While driving a vehicle is a great way to gain freedom and help you get from point A to point B quickly and efficiently, it can also be incredibly dangerous, especially when drivers become distracted. We all see others driving while distracted, and many of us can admit to doing it ourselves, but the harsh reality of how dangerous it can be is not something we can continue to ignore. Even when driven carefully and defensively, cars kill. When our driving skills and focus are compromised, the stakes are raised and other people’s lives, along with our own and our passengers, are placed in danger.
Driving can be so dangerous in fact that the CDC reported nine people in the United States are killed every day in crashes that are reported to involve a distracted driver and it is believed that a whopping 4,000 to 8,000 crashes per day are associated with distracted driving. With more drivers on the road every year and an alarmingly high rate of fatal crashes due to distracted driving, it’s never been more important to pay attention to the top distractions and do your part to drive safely.
Texting or using your cell phone
Arguably the top distraction for drivers is using a cell phone while operating a motor vehicle. While we rush from place to place, too many of us are talking/texting/checking texts or emails while driving through dangerous roads or in residential neighborhoods where kids are playing. Think about it, aren’t we tempting fate? A text message and email can wait and choosing to respond when you safely come to a stop can make a world of difference in how safe you are behind the wheel.
Cell phone drivers’ reaction times are reduced by approximately 20 percent and such drivers are significantly more likely to be involved in rear end collisions than drivers not using cell phones. This is especially important when we are driving with our children in the car, not only because keeping them safe is our #1 job as parents, but also, they tend to copy our behaviors. Setting examples for our kids to drive without distractions and setting our phones down to pay attention to the road is a great way to keep you and your family safe and to encourage these habits for the next generation of drivers.
Actively eating or drinking
Life moves fast and sometimes it can be challenging to find time in the day to sit down and eat a meal. While it may be tempting to grab food on the go and eat or drink while you’re driving to your next appointment, this can be extremely dangerous. One important statistic regarding this that we can’t ignore is that 51% of drivers admitted that their driving had been compromised at least once by their decision to eat or drink while behind the wheel.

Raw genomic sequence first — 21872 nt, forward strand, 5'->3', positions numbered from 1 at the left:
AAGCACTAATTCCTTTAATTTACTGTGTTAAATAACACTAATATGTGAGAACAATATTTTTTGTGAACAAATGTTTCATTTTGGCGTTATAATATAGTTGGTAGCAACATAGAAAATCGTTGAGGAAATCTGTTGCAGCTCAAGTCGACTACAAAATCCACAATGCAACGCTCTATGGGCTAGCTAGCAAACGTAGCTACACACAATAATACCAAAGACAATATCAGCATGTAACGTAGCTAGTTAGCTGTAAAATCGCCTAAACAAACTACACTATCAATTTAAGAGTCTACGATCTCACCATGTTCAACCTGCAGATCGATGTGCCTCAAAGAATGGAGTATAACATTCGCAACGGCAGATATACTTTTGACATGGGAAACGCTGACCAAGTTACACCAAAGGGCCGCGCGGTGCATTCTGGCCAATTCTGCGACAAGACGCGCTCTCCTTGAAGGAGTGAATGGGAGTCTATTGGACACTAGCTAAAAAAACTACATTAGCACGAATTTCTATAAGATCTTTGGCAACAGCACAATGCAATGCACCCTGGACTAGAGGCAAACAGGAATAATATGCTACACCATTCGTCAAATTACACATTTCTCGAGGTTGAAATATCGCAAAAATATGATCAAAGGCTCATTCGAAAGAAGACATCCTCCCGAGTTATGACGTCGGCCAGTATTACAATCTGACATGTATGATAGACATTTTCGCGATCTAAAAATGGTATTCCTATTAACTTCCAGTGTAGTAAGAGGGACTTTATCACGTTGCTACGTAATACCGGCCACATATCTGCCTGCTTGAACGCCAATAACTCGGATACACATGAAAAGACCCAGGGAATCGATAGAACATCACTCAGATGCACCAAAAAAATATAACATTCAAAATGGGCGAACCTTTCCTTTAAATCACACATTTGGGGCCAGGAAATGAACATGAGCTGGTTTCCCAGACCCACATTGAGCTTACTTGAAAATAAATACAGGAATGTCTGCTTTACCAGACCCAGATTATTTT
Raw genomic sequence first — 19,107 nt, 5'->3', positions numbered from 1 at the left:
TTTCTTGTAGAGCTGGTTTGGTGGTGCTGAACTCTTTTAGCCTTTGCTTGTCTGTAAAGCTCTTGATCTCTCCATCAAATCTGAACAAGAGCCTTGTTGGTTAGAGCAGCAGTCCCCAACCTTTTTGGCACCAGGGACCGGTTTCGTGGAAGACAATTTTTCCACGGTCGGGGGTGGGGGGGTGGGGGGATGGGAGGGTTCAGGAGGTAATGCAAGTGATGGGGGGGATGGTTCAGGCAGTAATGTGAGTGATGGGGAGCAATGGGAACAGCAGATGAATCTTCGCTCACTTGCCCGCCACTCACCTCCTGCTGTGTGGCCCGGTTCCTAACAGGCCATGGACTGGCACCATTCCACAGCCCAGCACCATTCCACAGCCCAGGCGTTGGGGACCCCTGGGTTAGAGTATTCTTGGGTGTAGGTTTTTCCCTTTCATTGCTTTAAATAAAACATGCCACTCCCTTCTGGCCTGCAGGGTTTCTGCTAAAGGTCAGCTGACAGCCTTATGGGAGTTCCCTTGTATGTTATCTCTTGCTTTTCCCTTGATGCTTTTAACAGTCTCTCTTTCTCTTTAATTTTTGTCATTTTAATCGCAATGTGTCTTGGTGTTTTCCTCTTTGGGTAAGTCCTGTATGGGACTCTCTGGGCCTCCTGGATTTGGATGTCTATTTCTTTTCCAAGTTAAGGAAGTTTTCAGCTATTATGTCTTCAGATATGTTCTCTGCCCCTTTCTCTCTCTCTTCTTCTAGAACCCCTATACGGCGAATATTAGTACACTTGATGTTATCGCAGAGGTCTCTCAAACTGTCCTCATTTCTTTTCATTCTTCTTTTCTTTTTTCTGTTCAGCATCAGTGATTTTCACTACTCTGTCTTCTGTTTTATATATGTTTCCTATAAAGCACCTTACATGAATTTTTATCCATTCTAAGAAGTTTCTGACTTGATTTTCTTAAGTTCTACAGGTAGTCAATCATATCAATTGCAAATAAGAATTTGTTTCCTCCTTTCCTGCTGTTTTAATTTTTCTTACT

Daydreaming or paying attention to something outside the vehicle
We are all guilty of slowing down and looking at accidents on the road, and this is one of the main reasons traffic jams can stretch for miles. While it’s important to obey the law and slow down for emergency vehicles, paying attention to something outside of the vehicle or even daydreaming (which can easily happen when you drive for an extended period of time) can create dangerous distractions for drivers. When you take your eyes off the road in front of you or don’t pay attention to the drivers around you and your task of driving, you are placing yourself at risk for a car accident.
Since accidents can happen, even if you are an alert driver, you may find yourself in the unfortunate situation of needing help from a personal injury lawyer. It’s important in these instances that you work with someone who cares, and someone who takes the time to gain a complete understanding of your injuries and what you will need to recover from them.
Mark T. Freeley has decades of experience working as a personal injury attorney on Long Island and is skilled in obtaining full and fair compensation for his clients’ medical care, future care, loss of income, property damage, and any other considerations relevant to their claim.
If you or someone you know was in a serious car accident on Long Island and needs an attorney, call Mark at 631-495-9435 for an honest conversation.